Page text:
Hip Replacement Pain

Managing hip replacement pain in the post-operative period is an important part of your recovery. There is no such thing as a pain-free operation, and hip and knee surgery prove no exception.

In this blog I will cover some of the more common drugs used in the first days after surgery. A range of drugs are available; how they are used, at what dose and how they are administered are affected by specific operations, individual pain-control requirements, your underlying health, plus also what other medications you take.

Hip replacement pain control actually begins with the operation. Spinal anaesthetics, if appropriate, help with immediate post-operative pain relief. An epidural may also be used. This is similar to a spinal anaesthetic, but a catheter allows for ongoing delivery of analgesia into the epidural space. Local anaesthetic is the most common drug used, but sometimes a small dose of narcotic (such as morphine) is also added to augment pain control. These combine to leaves the limb numb, but able to be moved. Epidurals are usually used for only 1-2 days after surgery.

At the end of the surgery, local anaesthetic can be infiltrated around the site of surgery. This can then be augmented with a pain-pump, which continues to infuse local anaesthetic into the wound for some 24-48 hours.

Some patients have a PCA (Patient Controlled Analgesia), where pain relief is administered through a pump when you press a button. The drug is usually a narcotic, such as morphine or fentanyl. Anti-emetic drugs (to stop vomiting) can be added. Only a set dose of the drug can be delivered over a period of time, preventing too much of the drug being delivered.

One of the benefits of a PCA is you can self-administer the pain-relief shortly before doing something which would otherwise be painful – such as getting out of bed, or physiotherapy. (More about the importance of physiotherapy in a later blog!) A PCA is usually in place for around 24-48 hours. If need, the narcotic will be replaced with an oral tablet, such as endone for short term or breakthrough pain, or a longer-acting opioid such as oxycontin. These are weaned as you improve, and are usually needed only for a short time. The main problems with narcotics are drowsiness (so they can help with sleeping at night), nausea, and constipation.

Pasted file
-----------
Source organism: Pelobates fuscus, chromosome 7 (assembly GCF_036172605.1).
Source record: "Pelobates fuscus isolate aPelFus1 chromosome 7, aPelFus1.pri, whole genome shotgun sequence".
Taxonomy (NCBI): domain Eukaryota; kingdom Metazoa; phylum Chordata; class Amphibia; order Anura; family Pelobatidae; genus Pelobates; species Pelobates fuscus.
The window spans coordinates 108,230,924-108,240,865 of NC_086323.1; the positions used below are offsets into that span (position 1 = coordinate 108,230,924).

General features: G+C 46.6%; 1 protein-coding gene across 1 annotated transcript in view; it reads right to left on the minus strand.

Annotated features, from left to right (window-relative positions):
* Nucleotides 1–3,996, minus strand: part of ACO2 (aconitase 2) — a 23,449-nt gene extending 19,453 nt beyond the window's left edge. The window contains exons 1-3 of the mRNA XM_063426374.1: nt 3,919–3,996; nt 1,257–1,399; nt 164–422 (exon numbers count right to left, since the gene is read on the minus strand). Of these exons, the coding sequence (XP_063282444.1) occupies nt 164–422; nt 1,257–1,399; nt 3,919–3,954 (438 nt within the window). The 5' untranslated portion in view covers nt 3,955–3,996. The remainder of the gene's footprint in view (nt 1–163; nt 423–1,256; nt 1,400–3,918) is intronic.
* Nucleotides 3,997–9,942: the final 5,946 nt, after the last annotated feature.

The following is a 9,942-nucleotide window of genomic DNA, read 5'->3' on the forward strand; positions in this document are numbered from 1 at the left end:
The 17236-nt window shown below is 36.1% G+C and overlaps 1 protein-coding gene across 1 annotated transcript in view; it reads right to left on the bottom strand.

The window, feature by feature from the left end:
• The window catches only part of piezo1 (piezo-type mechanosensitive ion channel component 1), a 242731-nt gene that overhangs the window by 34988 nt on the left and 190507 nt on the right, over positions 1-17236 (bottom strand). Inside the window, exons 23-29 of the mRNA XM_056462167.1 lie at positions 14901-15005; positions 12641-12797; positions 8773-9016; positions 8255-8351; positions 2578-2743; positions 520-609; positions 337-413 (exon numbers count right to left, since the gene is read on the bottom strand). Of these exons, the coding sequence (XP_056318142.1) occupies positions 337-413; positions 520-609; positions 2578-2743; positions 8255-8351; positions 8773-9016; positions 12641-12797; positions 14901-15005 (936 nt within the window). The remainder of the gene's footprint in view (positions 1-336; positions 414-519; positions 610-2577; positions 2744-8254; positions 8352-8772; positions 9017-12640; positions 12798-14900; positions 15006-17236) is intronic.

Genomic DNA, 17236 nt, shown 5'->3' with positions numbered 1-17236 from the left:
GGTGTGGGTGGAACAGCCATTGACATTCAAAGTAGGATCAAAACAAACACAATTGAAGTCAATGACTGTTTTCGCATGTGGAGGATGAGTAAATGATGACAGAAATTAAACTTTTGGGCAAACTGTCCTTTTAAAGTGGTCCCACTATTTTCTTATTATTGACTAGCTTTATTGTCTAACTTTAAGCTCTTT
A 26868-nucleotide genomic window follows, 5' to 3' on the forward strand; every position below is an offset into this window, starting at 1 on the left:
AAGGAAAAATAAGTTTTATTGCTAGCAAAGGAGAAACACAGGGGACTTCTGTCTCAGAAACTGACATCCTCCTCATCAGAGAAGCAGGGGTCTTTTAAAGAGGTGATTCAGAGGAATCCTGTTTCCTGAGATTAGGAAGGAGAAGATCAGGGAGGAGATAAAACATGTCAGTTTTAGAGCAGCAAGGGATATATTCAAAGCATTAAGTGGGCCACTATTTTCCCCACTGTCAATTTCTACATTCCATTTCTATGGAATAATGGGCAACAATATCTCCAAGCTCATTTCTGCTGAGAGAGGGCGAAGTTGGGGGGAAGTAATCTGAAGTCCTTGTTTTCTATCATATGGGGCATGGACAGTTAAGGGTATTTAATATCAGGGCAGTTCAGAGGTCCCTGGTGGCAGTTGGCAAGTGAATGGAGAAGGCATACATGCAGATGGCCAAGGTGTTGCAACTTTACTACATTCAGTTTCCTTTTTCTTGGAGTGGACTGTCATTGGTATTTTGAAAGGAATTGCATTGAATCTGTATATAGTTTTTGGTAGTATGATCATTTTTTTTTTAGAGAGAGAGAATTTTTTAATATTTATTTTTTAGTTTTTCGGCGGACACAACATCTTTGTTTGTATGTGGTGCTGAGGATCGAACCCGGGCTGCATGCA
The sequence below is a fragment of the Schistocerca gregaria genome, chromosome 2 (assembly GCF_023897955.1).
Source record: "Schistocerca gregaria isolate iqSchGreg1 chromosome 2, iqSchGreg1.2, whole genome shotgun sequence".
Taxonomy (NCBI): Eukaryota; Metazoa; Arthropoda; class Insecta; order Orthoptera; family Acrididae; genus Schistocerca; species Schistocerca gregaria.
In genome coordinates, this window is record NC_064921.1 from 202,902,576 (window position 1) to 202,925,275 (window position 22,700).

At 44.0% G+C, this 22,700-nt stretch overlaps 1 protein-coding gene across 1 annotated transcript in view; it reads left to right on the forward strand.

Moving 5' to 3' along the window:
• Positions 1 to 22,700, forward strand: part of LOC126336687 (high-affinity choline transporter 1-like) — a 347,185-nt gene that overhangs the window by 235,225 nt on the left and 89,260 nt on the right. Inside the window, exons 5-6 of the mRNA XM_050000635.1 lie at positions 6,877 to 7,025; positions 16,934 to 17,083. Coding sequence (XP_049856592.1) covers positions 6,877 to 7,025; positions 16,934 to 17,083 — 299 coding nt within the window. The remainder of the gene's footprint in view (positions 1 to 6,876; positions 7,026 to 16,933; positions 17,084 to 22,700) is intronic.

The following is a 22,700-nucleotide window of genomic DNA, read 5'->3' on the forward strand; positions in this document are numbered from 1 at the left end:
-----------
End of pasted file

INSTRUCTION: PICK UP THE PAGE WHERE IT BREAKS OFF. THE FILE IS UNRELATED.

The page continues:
Paracetamol (panadol) is often seen as a mild analgesic. After all, it’s used in babies. Yet it forms an excellent base on which to add other pain relief.

Paracetamol works mainly by inhibiting the formation of prostaglandins, which are important in both pain and temperature control. This is similar to how NSAIDs work (more below), but the effect is milder, for paracetamol lacks the anti-inflammatory, anti-platelet and gastric erosion effects of the NSAIDs.

Also, paracetamol can be administered through a drip after surgery if you are not eating. Using regular paracetamol helps to reduce the doses and duration of more potent medication.

Other drugs used include the NSAIDs (non-steroidal anti-inflammatory drugs), such as ibuprofen (brufen) and indomethacin. Like paracetamol, they have a variety of methods of action, but work mainly through the inhibition of prostaglandins. Their main limitation is their side effects; many people can get gastric erosions, nausea, or diarrhoea. They can also increase bleeding, and so must be used cautiously if you are on other blood thinners, such as warfarin.

Pain is important; it protects against further injury by limiting use of the painful joint, and acts as a reminder to protect a damaged part of the body. Pain control is equally important, not only for your emotional well-being, but also for recovery, for helping with mobility, and for getting back to that real world which exists outside the hospital.